Several members of staff left.
I stayed on.
I could see my boss was a good person struggling with a lot. I also thought I could make the situation better, for them, for me.
I tried and I tried and I tried and I tried… til I CRIED!
And then, I tried some more.
I tried and I tried (and had a chokey throat a lot of that time), until I literally made myself ill.
I didn't make the connection directly at that moment, but as my illness developed into a long term fatigue which I just couldn't shake, my wisdom (despite my despair), pointed me to look at the mind/ body/ adrenal connection to all that I'd been thinking and feeling over that time.
To cut a potentially long story short: we cannot (HOWEVER hard we try!) control what is happening around us: but we are in (some sort) of control of how we think about our thoughts about what is happening around us (worth reading that sentence twice, as it can be a bit of headblast – if you want to know more, Michael Neill’s TEDX talk is a good place to start).
In short: I made myself ill from beating myself up about not coping better in the situation I found myself in.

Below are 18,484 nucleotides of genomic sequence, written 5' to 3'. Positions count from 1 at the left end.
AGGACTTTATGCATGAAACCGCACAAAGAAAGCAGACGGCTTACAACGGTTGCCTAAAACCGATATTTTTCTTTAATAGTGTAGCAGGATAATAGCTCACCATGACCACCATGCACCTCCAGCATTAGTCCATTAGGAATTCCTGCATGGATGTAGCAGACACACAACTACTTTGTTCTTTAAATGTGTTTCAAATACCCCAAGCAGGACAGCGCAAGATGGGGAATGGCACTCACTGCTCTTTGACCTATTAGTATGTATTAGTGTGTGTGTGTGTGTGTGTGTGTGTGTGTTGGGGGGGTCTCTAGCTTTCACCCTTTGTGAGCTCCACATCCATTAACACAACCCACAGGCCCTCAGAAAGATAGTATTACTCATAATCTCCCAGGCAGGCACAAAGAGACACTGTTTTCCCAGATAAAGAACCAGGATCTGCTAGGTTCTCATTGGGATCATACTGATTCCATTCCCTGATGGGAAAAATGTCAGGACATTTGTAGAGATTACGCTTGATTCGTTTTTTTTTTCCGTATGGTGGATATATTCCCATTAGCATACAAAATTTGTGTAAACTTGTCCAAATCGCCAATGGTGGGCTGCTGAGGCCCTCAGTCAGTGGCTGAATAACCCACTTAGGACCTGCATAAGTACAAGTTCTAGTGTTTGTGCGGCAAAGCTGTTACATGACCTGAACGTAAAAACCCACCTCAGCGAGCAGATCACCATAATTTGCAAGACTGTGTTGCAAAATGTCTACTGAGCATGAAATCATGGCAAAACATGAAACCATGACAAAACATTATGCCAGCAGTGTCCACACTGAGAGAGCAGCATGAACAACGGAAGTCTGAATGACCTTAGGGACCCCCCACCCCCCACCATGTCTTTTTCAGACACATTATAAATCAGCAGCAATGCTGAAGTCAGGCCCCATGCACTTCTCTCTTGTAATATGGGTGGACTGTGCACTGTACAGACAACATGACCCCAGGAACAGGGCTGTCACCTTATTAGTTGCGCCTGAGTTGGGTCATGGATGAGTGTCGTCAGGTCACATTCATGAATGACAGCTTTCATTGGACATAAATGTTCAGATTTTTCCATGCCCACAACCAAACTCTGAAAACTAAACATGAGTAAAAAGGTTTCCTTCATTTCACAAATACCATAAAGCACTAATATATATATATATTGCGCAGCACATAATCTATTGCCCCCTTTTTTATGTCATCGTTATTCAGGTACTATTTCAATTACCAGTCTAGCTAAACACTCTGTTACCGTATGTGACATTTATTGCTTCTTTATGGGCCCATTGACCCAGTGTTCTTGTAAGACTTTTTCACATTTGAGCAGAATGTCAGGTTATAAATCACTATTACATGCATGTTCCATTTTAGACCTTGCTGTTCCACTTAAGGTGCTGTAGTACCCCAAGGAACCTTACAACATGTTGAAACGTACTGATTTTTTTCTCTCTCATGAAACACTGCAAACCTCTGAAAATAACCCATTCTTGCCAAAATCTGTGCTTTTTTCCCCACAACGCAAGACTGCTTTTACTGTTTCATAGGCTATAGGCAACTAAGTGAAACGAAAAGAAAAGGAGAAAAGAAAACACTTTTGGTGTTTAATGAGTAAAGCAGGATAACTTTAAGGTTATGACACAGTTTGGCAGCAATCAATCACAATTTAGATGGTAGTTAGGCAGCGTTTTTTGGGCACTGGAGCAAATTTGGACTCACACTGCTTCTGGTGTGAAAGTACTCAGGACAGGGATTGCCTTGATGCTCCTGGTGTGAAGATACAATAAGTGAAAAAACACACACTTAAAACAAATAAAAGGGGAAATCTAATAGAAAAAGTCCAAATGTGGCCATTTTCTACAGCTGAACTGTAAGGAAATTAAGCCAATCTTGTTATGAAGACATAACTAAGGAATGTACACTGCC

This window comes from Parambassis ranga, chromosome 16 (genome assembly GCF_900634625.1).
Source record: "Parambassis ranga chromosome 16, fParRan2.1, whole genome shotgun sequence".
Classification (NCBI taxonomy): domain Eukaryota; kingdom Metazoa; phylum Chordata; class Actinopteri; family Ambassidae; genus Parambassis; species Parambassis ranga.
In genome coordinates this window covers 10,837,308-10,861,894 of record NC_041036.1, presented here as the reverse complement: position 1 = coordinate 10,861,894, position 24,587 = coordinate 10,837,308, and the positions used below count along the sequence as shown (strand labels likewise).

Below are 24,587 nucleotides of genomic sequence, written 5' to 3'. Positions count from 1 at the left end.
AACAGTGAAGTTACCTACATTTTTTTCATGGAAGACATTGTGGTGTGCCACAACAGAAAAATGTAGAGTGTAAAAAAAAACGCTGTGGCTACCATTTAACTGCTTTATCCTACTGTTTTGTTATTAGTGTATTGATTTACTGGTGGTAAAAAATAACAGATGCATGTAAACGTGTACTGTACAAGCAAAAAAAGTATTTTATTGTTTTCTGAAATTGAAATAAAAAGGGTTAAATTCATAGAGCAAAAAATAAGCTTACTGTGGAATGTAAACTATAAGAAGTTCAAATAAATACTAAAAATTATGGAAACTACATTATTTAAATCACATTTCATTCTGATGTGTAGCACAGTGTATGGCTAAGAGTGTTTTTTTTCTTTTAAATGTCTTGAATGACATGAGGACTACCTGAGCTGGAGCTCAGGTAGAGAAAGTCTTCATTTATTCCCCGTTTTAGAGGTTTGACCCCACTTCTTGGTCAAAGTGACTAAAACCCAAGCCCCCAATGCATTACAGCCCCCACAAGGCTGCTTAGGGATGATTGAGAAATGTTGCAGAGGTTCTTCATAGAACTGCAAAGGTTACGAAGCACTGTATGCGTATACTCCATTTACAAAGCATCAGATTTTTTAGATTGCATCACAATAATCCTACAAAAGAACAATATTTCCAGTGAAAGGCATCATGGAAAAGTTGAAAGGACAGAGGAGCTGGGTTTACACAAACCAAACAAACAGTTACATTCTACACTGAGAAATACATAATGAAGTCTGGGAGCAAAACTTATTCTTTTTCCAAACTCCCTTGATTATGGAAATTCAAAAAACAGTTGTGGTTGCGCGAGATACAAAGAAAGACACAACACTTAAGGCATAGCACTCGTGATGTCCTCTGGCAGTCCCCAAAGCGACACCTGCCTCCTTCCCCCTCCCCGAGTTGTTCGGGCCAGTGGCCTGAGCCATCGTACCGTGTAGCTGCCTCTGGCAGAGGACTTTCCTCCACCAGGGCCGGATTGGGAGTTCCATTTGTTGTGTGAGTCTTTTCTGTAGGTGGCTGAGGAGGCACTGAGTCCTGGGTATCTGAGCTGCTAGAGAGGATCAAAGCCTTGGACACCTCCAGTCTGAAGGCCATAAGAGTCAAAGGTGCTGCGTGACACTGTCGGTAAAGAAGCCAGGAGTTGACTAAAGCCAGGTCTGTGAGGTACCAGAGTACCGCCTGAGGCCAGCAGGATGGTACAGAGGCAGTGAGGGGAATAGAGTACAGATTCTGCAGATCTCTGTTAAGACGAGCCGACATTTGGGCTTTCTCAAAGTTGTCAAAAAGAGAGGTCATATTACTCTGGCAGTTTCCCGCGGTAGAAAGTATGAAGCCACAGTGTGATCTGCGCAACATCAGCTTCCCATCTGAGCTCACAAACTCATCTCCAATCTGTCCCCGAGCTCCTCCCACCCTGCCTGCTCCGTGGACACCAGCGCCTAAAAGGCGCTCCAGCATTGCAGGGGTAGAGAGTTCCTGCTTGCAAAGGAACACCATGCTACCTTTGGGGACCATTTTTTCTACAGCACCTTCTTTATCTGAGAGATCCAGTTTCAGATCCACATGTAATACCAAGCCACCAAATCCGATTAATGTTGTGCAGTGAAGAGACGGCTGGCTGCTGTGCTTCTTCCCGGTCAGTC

Looking back I think three things:
1. Maybe knowing what I know now, I might have found more love for myself and my boss to have seen with compassion the mess we were in - the losing battle we were fighting going about life that way - and maybe that might have made things tenable.
2. Maybe knowing what I know now, I might have called it quits earlier, before getting ill and removed myself from a situation that wasn’t good for me.
But maybe, (thing number 3), the struggle, the illness, the learning, was all ‘part of the plan’; part of life playing itself out the way it was meant to.
I would not be the person I am today (well not entirely…!) without that important, tough, part of my journey.
Postscript: I realised the other day that there is no longer any emotion attached to that experience – the struggle, the illness – just a fondness for the person and people we were back then, and gratitude for the opportunity it presented for growth.